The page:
Monday Morning Message 11.2.20 Three Hopes For Tomorrow's Election: The Battle for Our Better Angels

Posted 2020-11-02 10:04am

“In our finest hours...the soul of the country manifests itself in an inclination to open our arms rather than to clench our fists; to look out rather than to turn inward; to accept rather than to reject.” ― Jon Meacham, The Soul of America: The Battle for Our Better Angels

I have three hopes about the outcome of tomorrow’s historic Presidential election.

First, whoever wins would be well-advised to remember that a very significant number of citizens did not vote for him. Our next President does not have a mandate to ignore, patronize, or stampede the political opposition in order to advance an agenda.Second, the next President inherits a deeply divided country and a dysfunctional, hyper-partisan Congress. His single most important presidential responsibility is not reducing the cost of health care or rebuilding the economy. It’s rebuilding the human bridges of a divided nation that is coming apart at its seams.

Third, despite the intense emotions the election results are certain to evoke, it is my hope that we can use the outcome of this presidential election as one of those teachable moments that helps us get out of our partisan bubbles and ideological cul de sacs.

That’s why we will sponsor a special forum exclusively for our students, staff, and faculty on Thursday, November 5 at 12 noon. A zoom link will be sent on Wednesday. There will be no guest speakers. Rather, it’s an opportunity to share your thoughts, concerns, and questions. I’ll moderate what I am very confident will be a thoughtful, respectful, dialogue about the election aftermath.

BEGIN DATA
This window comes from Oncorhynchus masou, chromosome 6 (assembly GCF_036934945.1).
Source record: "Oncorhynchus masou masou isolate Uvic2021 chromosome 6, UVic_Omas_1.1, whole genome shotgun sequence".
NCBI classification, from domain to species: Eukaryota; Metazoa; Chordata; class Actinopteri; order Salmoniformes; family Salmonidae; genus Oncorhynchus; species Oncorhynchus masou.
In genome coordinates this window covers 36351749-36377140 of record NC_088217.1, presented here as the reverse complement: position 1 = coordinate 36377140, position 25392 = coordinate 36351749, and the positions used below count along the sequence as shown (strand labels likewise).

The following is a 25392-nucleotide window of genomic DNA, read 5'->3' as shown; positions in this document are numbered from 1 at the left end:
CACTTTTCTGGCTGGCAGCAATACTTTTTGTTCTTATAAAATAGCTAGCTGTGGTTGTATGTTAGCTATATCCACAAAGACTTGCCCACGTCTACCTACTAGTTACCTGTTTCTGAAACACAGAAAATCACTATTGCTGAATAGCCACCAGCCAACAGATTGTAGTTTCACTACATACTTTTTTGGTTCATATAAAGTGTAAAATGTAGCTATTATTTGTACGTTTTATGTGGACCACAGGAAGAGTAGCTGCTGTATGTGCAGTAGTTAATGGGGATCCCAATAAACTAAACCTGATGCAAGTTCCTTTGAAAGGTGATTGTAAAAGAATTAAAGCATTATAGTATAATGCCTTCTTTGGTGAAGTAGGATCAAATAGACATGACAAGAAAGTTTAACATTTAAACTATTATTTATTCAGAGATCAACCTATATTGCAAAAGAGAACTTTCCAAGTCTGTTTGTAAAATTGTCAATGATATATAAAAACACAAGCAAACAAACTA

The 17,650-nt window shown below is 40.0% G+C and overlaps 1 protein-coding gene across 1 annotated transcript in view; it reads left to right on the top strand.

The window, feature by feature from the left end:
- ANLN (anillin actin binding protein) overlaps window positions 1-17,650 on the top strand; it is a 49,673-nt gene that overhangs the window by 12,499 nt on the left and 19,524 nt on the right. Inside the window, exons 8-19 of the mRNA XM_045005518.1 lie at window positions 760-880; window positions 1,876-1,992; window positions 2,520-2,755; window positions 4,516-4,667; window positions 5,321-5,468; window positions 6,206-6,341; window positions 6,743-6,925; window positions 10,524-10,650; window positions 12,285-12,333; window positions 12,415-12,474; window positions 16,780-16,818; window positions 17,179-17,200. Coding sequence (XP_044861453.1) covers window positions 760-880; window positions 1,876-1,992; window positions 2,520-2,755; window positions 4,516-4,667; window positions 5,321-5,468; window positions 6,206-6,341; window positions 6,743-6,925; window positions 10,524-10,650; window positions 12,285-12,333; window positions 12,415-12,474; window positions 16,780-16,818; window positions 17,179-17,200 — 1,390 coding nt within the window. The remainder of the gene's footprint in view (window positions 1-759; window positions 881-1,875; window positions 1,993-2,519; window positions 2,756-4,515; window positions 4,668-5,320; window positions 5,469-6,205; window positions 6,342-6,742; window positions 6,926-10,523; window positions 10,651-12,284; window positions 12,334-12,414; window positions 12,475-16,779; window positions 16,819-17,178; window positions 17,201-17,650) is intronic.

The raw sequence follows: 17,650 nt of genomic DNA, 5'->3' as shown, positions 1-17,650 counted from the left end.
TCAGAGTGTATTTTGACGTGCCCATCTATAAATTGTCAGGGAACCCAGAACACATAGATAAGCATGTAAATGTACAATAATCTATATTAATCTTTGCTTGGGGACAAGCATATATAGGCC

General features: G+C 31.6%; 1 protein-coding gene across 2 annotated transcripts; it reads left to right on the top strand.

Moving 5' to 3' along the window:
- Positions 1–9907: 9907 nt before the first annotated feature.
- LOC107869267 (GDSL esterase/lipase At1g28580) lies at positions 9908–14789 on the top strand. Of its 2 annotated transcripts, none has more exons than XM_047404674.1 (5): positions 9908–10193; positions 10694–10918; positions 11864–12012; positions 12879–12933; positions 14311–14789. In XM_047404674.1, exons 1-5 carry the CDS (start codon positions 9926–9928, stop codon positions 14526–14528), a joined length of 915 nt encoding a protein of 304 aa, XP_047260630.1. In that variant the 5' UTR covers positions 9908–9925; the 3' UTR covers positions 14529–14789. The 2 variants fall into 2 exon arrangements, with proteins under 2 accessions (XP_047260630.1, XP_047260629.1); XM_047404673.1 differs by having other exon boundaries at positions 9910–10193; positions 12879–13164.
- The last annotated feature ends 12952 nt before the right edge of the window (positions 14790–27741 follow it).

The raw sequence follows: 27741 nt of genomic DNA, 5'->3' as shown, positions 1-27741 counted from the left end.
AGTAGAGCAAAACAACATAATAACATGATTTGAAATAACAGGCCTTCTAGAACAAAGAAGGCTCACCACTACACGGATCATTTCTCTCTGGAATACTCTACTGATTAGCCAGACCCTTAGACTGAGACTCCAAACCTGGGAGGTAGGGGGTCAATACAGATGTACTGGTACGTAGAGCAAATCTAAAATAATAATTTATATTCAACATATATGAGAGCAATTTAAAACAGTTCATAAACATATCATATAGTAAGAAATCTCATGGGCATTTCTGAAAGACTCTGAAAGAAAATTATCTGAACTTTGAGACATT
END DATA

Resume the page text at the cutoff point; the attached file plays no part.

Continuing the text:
Virtually every war, every conflict, every argument, every debate, and every divorce comes down to just one thing- not listening. Today, especially in our national politics, we talk past each other, deliberately ignoring points of agreement for fear of losing political points and advantage.

For our country to begin to heal, we must remind each other of our common destiny.  All of us have a mandate to do a much better job of talking and listening to each other across demographic, racial, political, and ideological lines.

As Thanksgiving approaches, I’m thankful for a law school where we welcome and celebrate diverse viewpoints but where we share common values. 

For a place which values the free exchange of ideas and, with it, difficult and necessary conversations among people of good will and good faith.

For facilitating free expression and fostering a culture where our students learn not only in the classroom but also through honest engagement and respectful and rational discourse and dialogue.

For teaching that all lawyers must understand not only their clients’ positions and interests but also the complex motivations and positions of all parties.

For fostering an understanding that reconciling differences is as important as winning cases.

For teaching that even as we zealously advocate for our clients, lawyers must remain committed to the ethical practice of law and civility.

For committing to graduate students who are not only successful professionals, but also leaders, change makers, and advocates of justice.

For working to fulfill our mission to Learn Law. Live Justice.

See a nonpartisan November 3, 2020 Election Night Guide I’ve written to help follow the evening’s (and perhaps the week’s and month’s) results.


Stay safe. Stay healthy. Stay Committed to Living Justice. Vote. 

 Have a great day. Have a great week.

For copies of past messages, please go to this link: Monday Morning Messages

Subscribe to Dean's Monday Morning Message

Subscribe to C|M|Law Newsletter

My views in all my Monday Morning Messages are my personal views alone and do not reflect the views of our law school or our university.

My best,


Lee Fisher
Dean, Cleveland-Marshall College of Law 
| Cleveland State University
Joseph C. Hostetler-BakerHostetler Chair in Law

  • Share